The Domestic Violence Act in Bangladesh should be amended so that it does not just offer rehabilitation-based and protective remedies to victims but also criminalizes all forms of domestic violence, says Barrister Reshad Imam
Everyone in society needs gender sensitization training to understand the real meaning of equality in order to become good human beings, speakers told a webinar.
At the webinar on Friday, jointly organized by the Academy of Law and Policy (ALAP) and Dhaka Tribune, experts emphasized on adequate legal and regulatory framework to protect women against domestic violence
Dr Faustina Pereira, head of Legal Empowerment and Sustainable Development, EC member of Ain O Shalish Kendra (ASK), former director of Human Rights and Legal Aid Services at BRAC, discussed various practical and societal hurdles faced by victims of domestic violence.
She gave a personal message to all the women who are silently suffering from domestic violence and said: “You are valued and important and you are not alone. You must love yourself and show a little courage by taking that initial step in the right direction. Please call the helpline number 109. We are all with you in this fight.”
Justice Naima Haider, judge at High Court Division, Supreme Court of Bangladesh, talked about the adequacy of the legal and regulatory framework in place to protect women against domestic violence and the enforcement issues thereof.
She pointed out that the children of the victim who are growing up in an environment of violence need to be protected from the devastating psychological consequences that may result from witnessing such violence. She also discussed various practical hurdles faced by victims of domestic violence.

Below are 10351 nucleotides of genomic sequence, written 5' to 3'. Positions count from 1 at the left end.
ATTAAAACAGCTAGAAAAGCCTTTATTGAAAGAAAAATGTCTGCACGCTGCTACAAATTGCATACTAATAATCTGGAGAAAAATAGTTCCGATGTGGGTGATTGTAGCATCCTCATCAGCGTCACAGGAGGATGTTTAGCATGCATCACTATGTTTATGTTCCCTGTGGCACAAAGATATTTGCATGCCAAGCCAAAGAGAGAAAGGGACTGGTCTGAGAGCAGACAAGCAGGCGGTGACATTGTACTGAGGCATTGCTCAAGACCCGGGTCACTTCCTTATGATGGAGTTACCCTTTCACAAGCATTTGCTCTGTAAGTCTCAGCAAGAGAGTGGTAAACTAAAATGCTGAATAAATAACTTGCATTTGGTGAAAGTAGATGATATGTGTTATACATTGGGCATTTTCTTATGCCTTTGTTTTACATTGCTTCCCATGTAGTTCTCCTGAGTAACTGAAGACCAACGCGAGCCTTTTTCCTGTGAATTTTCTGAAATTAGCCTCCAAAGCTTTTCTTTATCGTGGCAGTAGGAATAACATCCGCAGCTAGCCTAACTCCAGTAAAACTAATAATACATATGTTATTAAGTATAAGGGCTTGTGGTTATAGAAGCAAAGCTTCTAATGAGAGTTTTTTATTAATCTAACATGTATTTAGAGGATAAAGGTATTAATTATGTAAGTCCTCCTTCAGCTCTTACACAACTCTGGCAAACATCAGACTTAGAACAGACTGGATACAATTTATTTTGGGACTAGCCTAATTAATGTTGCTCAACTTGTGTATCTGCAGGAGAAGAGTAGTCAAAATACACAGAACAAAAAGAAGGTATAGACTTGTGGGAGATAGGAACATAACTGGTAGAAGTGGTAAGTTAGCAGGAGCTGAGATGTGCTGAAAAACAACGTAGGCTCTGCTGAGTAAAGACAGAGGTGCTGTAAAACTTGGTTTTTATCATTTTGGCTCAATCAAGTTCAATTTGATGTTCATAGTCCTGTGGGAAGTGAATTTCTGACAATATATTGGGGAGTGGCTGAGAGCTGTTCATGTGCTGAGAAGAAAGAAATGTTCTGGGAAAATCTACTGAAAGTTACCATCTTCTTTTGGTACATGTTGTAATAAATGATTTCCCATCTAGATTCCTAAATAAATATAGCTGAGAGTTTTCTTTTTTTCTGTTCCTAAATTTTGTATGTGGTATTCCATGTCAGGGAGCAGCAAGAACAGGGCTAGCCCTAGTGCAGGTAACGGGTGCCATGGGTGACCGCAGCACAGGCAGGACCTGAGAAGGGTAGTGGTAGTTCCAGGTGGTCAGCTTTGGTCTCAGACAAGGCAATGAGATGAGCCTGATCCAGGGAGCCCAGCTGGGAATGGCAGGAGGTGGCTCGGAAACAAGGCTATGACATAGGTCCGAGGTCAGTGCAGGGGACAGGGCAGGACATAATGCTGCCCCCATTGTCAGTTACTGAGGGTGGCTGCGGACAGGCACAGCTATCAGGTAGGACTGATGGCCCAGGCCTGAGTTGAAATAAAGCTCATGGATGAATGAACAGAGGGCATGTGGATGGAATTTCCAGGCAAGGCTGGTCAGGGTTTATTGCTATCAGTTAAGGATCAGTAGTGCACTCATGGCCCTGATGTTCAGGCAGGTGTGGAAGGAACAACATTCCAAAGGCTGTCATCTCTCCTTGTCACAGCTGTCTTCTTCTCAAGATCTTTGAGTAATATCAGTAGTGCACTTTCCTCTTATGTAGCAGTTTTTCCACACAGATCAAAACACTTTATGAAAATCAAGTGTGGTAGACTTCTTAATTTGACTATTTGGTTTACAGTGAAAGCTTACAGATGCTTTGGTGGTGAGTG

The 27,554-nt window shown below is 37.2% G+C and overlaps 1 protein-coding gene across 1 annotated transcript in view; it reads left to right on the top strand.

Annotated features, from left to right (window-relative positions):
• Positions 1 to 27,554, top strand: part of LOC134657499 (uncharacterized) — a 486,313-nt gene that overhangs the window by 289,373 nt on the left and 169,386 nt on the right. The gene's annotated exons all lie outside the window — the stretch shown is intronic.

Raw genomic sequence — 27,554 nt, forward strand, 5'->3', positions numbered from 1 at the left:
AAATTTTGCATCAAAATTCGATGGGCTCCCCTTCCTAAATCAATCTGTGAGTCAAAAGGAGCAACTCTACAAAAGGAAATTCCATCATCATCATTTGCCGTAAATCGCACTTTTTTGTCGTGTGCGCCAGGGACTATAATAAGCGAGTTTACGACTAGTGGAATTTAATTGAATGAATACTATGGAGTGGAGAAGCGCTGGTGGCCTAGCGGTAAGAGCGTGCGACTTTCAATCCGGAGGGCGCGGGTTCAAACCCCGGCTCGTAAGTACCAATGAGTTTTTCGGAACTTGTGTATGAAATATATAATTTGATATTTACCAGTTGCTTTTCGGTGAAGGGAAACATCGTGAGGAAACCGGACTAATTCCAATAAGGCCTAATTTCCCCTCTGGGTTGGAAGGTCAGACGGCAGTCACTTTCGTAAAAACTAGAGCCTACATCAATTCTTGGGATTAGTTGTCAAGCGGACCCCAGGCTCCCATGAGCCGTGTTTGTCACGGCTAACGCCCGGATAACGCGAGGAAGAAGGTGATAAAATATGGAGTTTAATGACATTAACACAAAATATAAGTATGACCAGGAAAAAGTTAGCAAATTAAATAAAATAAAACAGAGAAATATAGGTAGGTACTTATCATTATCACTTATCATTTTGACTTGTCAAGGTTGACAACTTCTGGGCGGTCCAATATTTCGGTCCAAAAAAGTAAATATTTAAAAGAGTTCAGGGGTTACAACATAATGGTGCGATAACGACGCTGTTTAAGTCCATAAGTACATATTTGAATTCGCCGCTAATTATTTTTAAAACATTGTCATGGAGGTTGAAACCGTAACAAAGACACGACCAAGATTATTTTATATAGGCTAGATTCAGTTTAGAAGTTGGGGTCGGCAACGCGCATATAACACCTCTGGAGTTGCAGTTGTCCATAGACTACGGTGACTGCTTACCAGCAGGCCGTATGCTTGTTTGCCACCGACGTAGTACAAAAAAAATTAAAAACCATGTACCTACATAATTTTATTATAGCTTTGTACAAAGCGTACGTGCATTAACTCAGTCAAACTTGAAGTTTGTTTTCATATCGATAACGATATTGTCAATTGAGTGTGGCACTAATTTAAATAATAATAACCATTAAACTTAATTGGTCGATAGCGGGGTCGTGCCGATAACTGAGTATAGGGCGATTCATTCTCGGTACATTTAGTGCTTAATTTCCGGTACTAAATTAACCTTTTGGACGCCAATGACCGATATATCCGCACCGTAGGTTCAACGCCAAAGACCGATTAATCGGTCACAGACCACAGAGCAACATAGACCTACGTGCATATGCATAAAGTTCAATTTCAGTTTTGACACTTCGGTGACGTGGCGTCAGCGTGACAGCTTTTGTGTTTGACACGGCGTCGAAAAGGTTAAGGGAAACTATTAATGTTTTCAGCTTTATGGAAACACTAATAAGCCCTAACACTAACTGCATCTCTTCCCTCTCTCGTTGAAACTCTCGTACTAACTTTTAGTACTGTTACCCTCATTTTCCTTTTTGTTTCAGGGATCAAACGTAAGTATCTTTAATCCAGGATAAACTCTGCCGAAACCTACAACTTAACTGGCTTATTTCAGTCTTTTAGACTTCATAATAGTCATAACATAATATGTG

Dr Ruchira Tabassum Naved, senior scientist at ICDDR,B, stated that many women who are victims of domestic violence do not come forward and seek help because they feel that our society will not give due importance to this issue.
While discussing the various practical and societal hurdles faced by victims of domestic violence, she said in some cases, victims do not identify themselves as victims due to prevailing cultural and societal norms.
Dr Ruchira gave a personal message to all the women who are silently suffering from domestic violence and stated that victims of violence should not feel helpless. There are many people out there who would be willing to help and support them. All they need to do is locate them.
The webinar was moderated by Barrister Reshad Imam, advocate, Supreme Court of Bangladesh.
Barrister Reshad stated that the significance of this topic and the severity of the problem cannot be overstated, especially during this pandemic.
There is an urgent need for a robust enforcement of all the existing laws that can protect victims of domestic violence in Bangladesh as it appears that movement restrictions aimed to contain the spread of the virus may be making violence in homes more frequent, more severe and more dangerous, he said.
He also stated that the Domestic Violence Act in Bangladesh should be amended so that it does not just offer rehabilitation-based and protective remedies to victims but also criminalizes all forms of domestic violence.
This was the fifth webinar of ALAP’s Legal Webinar Series jointly organized by Dhaka Tribune and ALAP.